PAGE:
I remain a devout believer in Jesus Christ. I follow in the Jesus way and I have religious privilege as a pastor. Tomorrow, at First Presbyterian Church of Yellow Springs, the congregation and I will be welcoming three very special guests: Alicia Lowrance Pagan and Ray Two Crows Wallen, who perform as GA-LI, and Sommer McGuire. They will share songs and stories about migrants and justice-seeking; we will go to Creator together to hear, to help, to bear, and to proclaim. We will garner our spiritual energy to feel the power that comes when we more fully understand how we are connected to one another.

I will deliver no sermon. The liturgy, the work of the people, will be our offering.

All people of good will are welcome. Service begins at 10:30. Come as you are: wonderfully made and radically loved.

 

[1] Eric Metaxas, Bonhoeffer: Pastor, Martyr, Prophet, Spy, (Nashville, TN: Thomas Nelson, 2010), 69.

[2] Full text for the oath can be found here: http://www.concordatwatch.eu/kb–1211.834

 

 

 

 

 

 

 

 

When no one shows up

cute-puppy-pictures-nobody-came-birt.jpgI’m going to keep this brief, as I don’t want to write something I’ll regret.

No one showed up to the event today. The social justice director of the BCP arrived in time to console me. We had lovely hugs and she is my BFF.

But I’m devastated and tired and I frankly don’t want to do this anymore.

Of course, I don’t really mean that; I do, but just for right now. I feel like a fucking idiot. I have poured much time and money into this project, the programming of which was based on numerous conversations and promises of collaboration, and now I have to pivot and prepare myself for the possibility that no one really wants to do this work.

I understand everyone is busy. I get it. But of all the areas in which I do work, the fact that not a single person from Antioch, the church, or the community was there is difficult to swallow.

Just in case you’re thinking of writing a response: I know. It is a Saturday. There are lots of things going on. People are tired. I know, as there are lots of things I miss that I want to attend because life is complicated and filled. I know that this isn’t personal but it feels that way.

For right now, I just need to feel bummed and a little hurt. I’ll get over it. I believe in a God who doesn’t allow overly-long pity parties. But I need to process this before I try to write tomorrow’s sermon.

I’m going to go off Facebook until…I dunno. For the rest of the day, at least.

I’ll catch y’all on the flip-flop/.

 

“What if no one shows up?” On priorities and planning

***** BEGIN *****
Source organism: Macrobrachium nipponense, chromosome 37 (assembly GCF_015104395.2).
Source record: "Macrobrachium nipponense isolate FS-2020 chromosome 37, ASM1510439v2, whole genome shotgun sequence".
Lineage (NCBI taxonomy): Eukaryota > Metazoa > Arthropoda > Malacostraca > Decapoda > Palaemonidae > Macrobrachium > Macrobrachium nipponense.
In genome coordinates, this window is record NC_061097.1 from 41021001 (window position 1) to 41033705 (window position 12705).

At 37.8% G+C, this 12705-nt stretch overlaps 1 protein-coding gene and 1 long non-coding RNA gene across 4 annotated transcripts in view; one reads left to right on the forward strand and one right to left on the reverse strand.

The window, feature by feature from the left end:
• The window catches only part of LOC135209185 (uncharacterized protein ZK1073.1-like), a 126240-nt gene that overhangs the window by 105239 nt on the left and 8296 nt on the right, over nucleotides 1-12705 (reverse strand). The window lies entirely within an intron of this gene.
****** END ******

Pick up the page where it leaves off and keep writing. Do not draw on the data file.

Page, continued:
We’re less than twenty-four hours away from the first of three events that have been years in the making. I’ve written a lot about the “Refugee 101” event in various publications. I imagine you might be a little sick of me at this point.

When I first started the work that eventually resulted in the Beloved Community Project (BCP), I far too often gauged “success” by the number of people who attended an action or event. Anyone who has done organizing and planning work has to get out of that mindset pretty quickly, especially within a community like Yellow Springs in which there are almost always happenings, especially on Saturdays.

But don’t get me wrong, though: I am terrified that no one will show up! Alas, I now release the event into the universe and trust that those who are meant to participate will be present.

If you are not able to make the event, you can still fill out a NEW survey.

Finally, watch this and marvel how easy it is to use iMovie.

Facebook is Failing: Blood Curse, Blood Libel, and Trump’s America

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Background

While the newest manifestation of white supremacism has traded hoods and burning crosses for khakis and tiki torches, the tropes and mendacity they utilize go back to the 3rd century C.E. As organized Christianity continued its stumbled towards Rome and away from Jerusalem, followers of Jesus did all that they could to separate themselves from Judaism. This included developing the so-called blood curse, an interpretation of Matthew 27:25 that lays perpetual “guilt” upon the whole of the Jewish people for killing Jesus.

This is a faulty interpretation for a wide variety of reasons, but it remains potent to this day. Early in Christian history, there is a connection between the Jewish people and Christian blood, which eventually manifests in the so-called blood libel. This outlandish contention held that Jews collected blood, particularly that of children, for Passover ceremonies. Interestingly, during the Middle Ages, these same sorts of stories were levied against Christian groups that dared step outside the authority of the Roman Catholic Church. It was a propaganda tool meant to incite the passions of people who were largely ignorant of Jewish law and practice.

I first learned about antisemitism from an episode of Little House on the Prairie called “The Craftsman,” in which Albert Ingalls thought the kindly Jewish craftsman named Isaac wore a hat because he has horns on his head. Of course, Albert is shown that such is not the case, intimating that neither do the Jews who live around the present viewership. My senior year in high school, I was in a production of Diary of Anne Frank as Mr. Van Damm, who steals food from the children. We also went to hear Elie Wiesel speak, which led to me taking classes on Judaism when I was at Kalamazoo College.